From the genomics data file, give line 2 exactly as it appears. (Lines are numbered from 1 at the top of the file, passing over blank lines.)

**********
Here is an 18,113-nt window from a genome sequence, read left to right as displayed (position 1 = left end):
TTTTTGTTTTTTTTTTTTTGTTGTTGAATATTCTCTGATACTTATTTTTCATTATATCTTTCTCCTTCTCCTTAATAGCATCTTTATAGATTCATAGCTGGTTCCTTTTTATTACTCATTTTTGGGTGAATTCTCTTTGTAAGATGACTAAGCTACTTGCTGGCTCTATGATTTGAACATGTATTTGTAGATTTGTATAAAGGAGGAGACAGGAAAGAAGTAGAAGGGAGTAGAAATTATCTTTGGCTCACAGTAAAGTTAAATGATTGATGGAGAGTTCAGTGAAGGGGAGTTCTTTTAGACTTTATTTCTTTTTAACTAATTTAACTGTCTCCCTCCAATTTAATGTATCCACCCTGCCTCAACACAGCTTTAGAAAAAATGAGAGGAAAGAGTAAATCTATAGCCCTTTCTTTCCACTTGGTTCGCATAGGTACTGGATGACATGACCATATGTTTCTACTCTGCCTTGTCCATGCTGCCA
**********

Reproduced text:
TTTTTGTTTTTTTTTTTTTGTTGTTGAATATTCTCTGATACTTATTTTTCATTATATCTTTCTCCTTCTCCTTAATAGCATCTTTATAGATTCATAGCTGGTTCCTTTTTATTACTCATTTTTGGGTGAATTCTCTTTGTAAGATGACTAAGCTACTTGCTGGCTCTATGATTTGAACATGTATTTGTAGATTTGTATAAAGGAGGAGACAGGAAAGAAGTAGAAGGGAGTAGAAATTATCTTTGGCTCACAGTAAAGTTAAATGATTGATGGAGAGTTCAGTGAAGGGGAGTTCTTTTAGACTTTATTTCTTTTTAACTAATTTAACTGTCTCCCTCCAATTTAATGTATCCACCCTGCCTCAACACAGCTTTAGAAAAAATGAGAGGAAAGAGTAAATCTATAGCCCTTTCTTTCCACTTGGTTCGCATAGGTACTGGATGACATGACCATATGTTTCTACTCTGCCTTGTCCATGCTGCCA